It shouldn’t be any surprise to you that I often agree with Paul Krugman–I’m both rational and occasionally shrill. For instance, I see a lot of sense in the compressed argument Krugman makes here, in his recent editorial: And right now, by any rational calculation, would be an especially good time to improve the nation’s infrastructure. We have the need:… Read more →
If you’ve read here over the last year, you’ll know that I’ve pretty much lost all hope that Obama is going to fix things–I’m willing to live with “won’t make it worse”, and clearly he was a better choice than the alternative, but I am labouring under no illusion now that he’s going to actually undo all the evils of… Read more →
Guess what the newly released Census data shows? U.S. income inequality at its highest level since the Census Bureau began tracking household income in 1967. The U.S. also has the greatest disparity among Western industrialized nations. There’s more at the article, like this: The top-earning 20 percent of Americans — those making more than $100,000 each year — received 49.4… Read more →
Looking at politics here, and in our neighbour to the south, I am starting to think that there’s maybe something to the depressive realism proposition. I am too rage-fatigued to post about today’s particular stories, but as usual Ferocious J has it covered, saying what I would probably say if I had the energy left to rant.
Over the last decade I’ve become increasingly cynical about, and frankly afraid of Americans. Not all of them–I know they’re not all the same, and there are lots of them I love–but Americans in the aggregate. I had some hope that things were changing there last year, but when I read statistics like 58% of US voters favour the use of torture in gathering information–specifically in a case where there is no ticking bomb–I am more scared than ever. Factor in that the rate is even higher for younger people and I’m left wondering if there will be anyone left who understands that this isn’t how things should be. Those numbers about how many people think the US legal system is too worried about individual rights make me despair for humanity, and for the American voting public’s ability to read.
Nice to see the Watts story get some coverage on one of the larger political blogs. I quite like this bit: It’s ironic, though, that the same day I was arrested one Mary Callahan, chief privacy officer for Homeland Security, was up here in Canada reassuring us that the border isn’t so bad a place after all, and the US… Read more →
I’ve been very busy the last few days, with a combination of post-moving stuff (hey, look, we’re close to family now, and it’s the holidays), and with some important changes at work (on which I shall write a very journal-y entry shortly). Which explains why I haven’t already written about an utterly unacceptable, and miserably predictable, incident. Quite a bit’s… Read more →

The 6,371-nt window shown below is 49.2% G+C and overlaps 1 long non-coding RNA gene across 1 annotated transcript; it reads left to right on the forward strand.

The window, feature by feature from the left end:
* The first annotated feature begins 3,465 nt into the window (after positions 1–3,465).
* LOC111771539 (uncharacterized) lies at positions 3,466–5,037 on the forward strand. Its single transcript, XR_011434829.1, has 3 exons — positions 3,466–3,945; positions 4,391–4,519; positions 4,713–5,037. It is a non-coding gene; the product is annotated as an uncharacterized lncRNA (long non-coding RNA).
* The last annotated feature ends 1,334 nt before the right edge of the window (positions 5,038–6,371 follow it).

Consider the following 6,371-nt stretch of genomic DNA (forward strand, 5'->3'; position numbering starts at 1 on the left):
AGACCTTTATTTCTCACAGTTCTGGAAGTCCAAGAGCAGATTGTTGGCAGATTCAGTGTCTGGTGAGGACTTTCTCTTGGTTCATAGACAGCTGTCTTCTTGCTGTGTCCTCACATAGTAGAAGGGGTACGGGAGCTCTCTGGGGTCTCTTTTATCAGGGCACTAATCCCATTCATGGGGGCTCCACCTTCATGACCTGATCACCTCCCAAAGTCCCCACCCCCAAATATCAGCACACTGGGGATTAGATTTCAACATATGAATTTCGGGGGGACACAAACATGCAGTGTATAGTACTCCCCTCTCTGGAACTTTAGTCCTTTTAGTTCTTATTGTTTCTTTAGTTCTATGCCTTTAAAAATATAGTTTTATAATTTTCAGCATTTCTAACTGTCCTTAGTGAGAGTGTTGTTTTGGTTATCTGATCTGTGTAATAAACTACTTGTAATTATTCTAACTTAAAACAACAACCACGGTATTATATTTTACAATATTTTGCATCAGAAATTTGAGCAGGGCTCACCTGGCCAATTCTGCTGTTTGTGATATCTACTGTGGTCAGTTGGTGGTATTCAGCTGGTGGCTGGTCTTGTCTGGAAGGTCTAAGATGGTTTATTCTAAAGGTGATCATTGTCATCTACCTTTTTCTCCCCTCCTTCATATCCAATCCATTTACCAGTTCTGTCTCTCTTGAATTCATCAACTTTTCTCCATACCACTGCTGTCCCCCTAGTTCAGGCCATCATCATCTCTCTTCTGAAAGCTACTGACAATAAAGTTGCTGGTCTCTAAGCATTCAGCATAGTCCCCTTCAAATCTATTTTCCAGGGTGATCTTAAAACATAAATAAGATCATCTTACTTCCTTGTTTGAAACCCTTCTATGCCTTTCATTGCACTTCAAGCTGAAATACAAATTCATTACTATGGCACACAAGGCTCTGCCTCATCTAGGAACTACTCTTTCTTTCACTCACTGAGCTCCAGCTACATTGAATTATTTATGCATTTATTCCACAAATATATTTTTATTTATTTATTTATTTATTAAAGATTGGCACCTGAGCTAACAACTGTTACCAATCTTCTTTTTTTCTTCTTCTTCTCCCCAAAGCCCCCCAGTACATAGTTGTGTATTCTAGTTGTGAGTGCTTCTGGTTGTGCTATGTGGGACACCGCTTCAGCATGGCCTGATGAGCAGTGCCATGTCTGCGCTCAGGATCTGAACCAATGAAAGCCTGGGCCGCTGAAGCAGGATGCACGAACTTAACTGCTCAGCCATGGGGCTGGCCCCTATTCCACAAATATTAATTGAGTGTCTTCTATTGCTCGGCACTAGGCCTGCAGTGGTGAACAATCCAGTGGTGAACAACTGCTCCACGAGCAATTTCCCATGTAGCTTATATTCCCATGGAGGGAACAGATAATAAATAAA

I’ve been mostly keeping my nose out of the US debate–I don’t understand the debate, since I look on a certain level of access to quality health care as a right of all me–but I do want to point out the comments of John Gary Maxwell, a 40 year veteran surgeon. You should read the whole piece, but here’s a… Read more →
To add to the list of things I’m really unhappy with the Obama administration about: letting the torturers get away with blatant destruction of evidence. It’s one thing not to prosecute, it’s a completely different thing to de facto endorse the obstruction of justice, and consequently send the message that it’s OK for things to operate this way; business as usual. Gordon Hewart must be rolling in his grave.
I’m not going to get my hopes up too high yet, but if it turns out that putting Sotomayor on the court was the start of the end of corporate personhood… well, let’s just say I don’t see myself having a problem with that.
Like many other liberal people, I pinned a lot of hope on the dramatic change from a Bush administration to an Obama one as being the end of several policy directions that I saw as abhorrent. Unlike many people on “the left”, I was consciously being rational about my expectations. I knew that Obama intended to govern as a “centrist”1… Read more →
“The correlation between U.S. aid and human rights violations has long been noted by scholarship.” Just because Chomsky is a thinker who’s ideas are best considered at a length beyond that of a soundbite, doesn’t mean he doesn’t know how to throw in a finely polished and cutting bit of snark as an aside. And that article the snark is nested in–that also bears reading.
One of the reasons I often find things I like in the Guardian is because where else would you find someone like Mark Weisbrot (the co-director of the Center for Economic and Policy Research, and economics PhD) writing a review of something like Michael Moore’s new film, Capitalism: A Love Story. Regardless of what you think of Moore and his… Read more →
The subjects vary — crime and penal policy, healthcare, don’t get me started on foreign policy — but there is an ideological approach in America that is distinguished by one common characteristic: words and deeds utterly lacking in the quality of mercy. There is a cancer in the collective American soul — a mercy deficit that has in recent years… Read more →